Report Identifies Seven Countries Where Atheism Is Punishable by Death

The International Humanist and Ethical Union (IHEU) released a report on Monday analyzing how secular people around the world are treated, and found that seven different countries have laws that make atheism punishable by death.

The report, "Freedom of Thought 2012 – A Global Report on Discrimination Against Humanists, and the Nonreligious," is 72 pages long and details some of the most extreme cases of persecution or discrimination targeting non-believers around the world. IHEU describes its vision as "a Humanist world, in which human rights are respected and everyone is able to live a life of dignity. The mission of IHEU is to build and represent the global Humanist movement that defends human rights and promotes Humanist values world-wide."

Afghanistan, Iran, Maldives, Mauritania, Pakistan, Saudi Arabia and Sudan are the seven countries identified by the organization where it is possible that people who admit to being atheists could face capital punishment.

"When 21st century technology collides with medieval blasphemy laws, it seems to be atheists who are getting hurt, as more of them go to prison for sharing their personal beliefs via social media," said Matt Cherry, the report's editor, in a press release. "Across the world the reactionary impulse to punish new ideas, or in some cases the merest expression of disbelief, recurs again and again. We even have a case in Tunisia of a journalist arrested for daring to criticize a proposed blasphemy law!"

The report takes a closer look at a number of cases where atheists have also been imprisoned simply for sharing their views on social networks such as Facebook. Among the imprisoned are Alexander Aan, an Indonesian atheist activist serving two and a half years for Facebook posts declaring that he doesn't believe in God, Turkish pianist Fazil Say for "blasphemous" Twitter posts, 17-year-old Gamal Abdou Massoud and Bishoy Kamel from Egypt facing three and six years in prison, respectively, for posting "blasphemous" cartoons on Facebook, and others.

IHEU notes that in recent years, the number of blasphemy related cases has actually increased – in part due to the spread of social networking phenomenons like Facebook and Twitter that make it easy for the average Joe to share his thoughts with hundreds and thousands of people around the world.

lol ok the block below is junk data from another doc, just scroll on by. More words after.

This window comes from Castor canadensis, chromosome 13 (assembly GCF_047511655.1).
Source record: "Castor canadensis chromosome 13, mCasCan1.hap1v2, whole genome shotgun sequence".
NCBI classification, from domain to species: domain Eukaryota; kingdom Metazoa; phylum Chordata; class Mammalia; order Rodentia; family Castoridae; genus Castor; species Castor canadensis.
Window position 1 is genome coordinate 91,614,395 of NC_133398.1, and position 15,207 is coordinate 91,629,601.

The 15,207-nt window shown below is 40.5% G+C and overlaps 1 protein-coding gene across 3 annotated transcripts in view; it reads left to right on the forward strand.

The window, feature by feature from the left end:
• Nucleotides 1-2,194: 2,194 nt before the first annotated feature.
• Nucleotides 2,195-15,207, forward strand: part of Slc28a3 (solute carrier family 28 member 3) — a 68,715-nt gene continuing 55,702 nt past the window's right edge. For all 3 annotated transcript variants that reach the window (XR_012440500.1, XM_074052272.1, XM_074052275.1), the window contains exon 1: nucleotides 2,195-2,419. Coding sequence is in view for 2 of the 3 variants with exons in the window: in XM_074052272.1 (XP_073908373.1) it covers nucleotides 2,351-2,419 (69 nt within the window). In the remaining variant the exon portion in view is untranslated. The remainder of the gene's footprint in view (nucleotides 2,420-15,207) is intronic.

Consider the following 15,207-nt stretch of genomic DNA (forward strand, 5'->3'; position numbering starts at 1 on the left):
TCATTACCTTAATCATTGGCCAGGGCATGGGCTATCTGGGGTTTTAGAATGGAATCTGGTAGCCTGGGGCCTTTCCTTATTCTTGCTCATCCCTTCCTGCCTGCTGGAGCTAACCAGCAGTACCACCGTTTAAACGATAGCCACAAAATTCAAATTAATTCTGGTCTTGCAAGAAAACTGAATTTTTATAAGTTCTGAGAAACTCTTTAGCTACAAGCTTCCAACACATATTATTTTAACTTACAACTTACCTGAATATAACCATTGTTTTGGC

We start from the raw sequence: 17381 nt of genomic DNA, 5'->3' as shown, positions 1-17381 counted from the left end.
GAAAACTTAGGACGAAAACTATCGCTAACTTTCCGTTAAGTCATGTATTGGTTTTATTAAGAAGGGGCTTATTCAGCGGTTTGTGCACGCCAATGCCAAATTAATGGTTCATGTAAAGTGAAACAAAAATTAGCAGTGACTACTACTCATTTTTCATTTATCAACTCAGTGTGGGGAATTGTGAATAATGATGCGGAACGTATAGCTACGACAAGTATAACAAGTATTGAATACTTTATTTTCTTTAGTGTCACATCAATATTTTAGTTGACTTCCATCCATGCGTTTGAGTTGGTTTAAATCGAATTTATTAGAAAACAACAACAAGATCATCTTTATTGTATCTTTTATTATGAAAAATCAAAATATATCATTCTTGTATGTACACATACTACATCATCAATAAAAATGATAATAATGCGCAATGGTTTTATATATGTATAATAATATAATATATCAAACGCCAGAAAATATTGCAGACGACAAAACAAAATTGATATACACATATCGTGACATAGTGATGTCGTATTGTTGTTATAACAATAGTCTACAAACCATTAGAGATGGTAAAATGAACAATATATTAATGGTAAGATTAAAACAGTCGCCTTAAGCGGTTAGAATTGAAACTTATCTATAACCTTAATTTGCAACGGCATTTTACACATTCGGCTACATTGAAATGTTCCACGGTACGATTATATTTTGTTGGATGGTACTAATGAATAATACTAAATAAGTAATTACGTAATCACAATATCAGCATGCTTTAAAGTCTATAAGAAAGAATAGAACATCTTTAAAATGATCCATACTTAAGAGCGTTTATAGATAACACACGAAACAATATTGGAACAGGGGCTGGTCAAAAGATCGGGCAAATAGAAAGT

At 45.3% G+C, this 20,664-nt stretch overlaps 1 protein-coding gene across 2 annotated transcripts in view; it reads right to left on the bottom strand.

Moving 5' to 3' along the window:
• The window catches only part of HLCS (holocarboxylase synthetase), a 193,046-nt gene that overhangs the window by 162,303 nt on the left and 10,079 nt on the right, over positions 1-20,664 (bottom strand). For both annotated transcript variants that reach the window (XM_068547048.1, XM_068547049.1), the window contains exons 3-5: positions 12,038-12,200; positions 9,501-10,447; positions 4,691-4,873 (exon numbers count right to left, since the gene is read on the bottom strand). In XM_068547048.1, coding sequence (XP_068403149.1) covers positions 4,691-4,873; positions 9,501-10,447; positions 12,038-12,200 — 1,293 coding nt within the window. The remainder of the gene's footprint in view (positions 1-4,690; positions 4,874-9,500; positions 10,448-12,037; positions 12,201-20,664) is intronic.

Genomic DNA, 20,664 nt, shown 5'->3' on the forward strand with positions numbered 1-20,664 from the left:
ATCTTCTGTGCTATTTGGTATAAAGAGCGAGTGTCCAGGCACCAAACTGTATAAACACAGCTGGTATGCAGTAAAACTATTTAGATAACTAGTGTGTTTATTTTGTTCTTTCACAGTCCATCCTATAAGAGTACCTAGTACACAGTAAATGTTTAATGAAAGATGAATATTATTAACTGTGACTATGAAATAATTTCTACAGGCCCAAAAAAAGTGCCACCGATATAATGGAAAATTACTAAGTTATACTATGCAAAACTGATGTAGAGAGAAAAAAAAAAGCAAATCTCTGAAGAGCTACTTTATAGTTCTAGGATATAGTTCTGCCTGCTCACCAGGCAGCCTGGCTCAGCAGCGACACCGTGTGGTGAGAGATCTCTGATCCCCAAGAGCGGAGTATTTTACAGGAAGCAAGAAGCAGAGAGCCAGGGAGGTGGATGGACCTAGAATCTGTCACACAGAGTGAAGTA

"It is often not the case that when people hear of freedom of religion they interpret that in terms of the non-religious too," Bob Churchill, a spokesperson for IHEU, told NBC News. "This report shows clearly how people who mildly criticize religion may go on to suffer months or years in jail, even awaiting a death sentence."

U.N. special rapporteur on freedom of religion or belief Heiner Bielefeldt is said to have welcomed the report as it raises awareness for the plight of atheists around the globe.

The majority of countries highlighted in the report are located in Asia or Africa, and it examined nations where laws "deny atheists' right to exist, curtail their freedom of belief and expression, revoke their right to citizenship, restrict their right to marry." The report also points the finger at laws that "obstruct their access to public education, prohibit them from holding public office, prevent them from working for the state, criminalize their criticism of religion, and execute them for leaving the religion of their parents."

Bangladesh, Egypt, Indonesia, Kuwait and Jordan were identified as nations where any sort of promotion of atheist views is totally banned or strictly limited under local laws.

In other countries, such as Malaysia, citizens are forced to register themselves as adherents of a small number of officially recognized religions, which are typically limited to Christianity, Islam or Judaism.

"Freedom of Thought 2012" also looks at examples from Europe and the U.S., however, where atheist rights are also suppressed, they claim. The report picks out Greece and Russia as two countries that allegedly protect the predominant Orthodox Church from all criticism, while seven U.S. states still have laws on their books barring atheists from public office.

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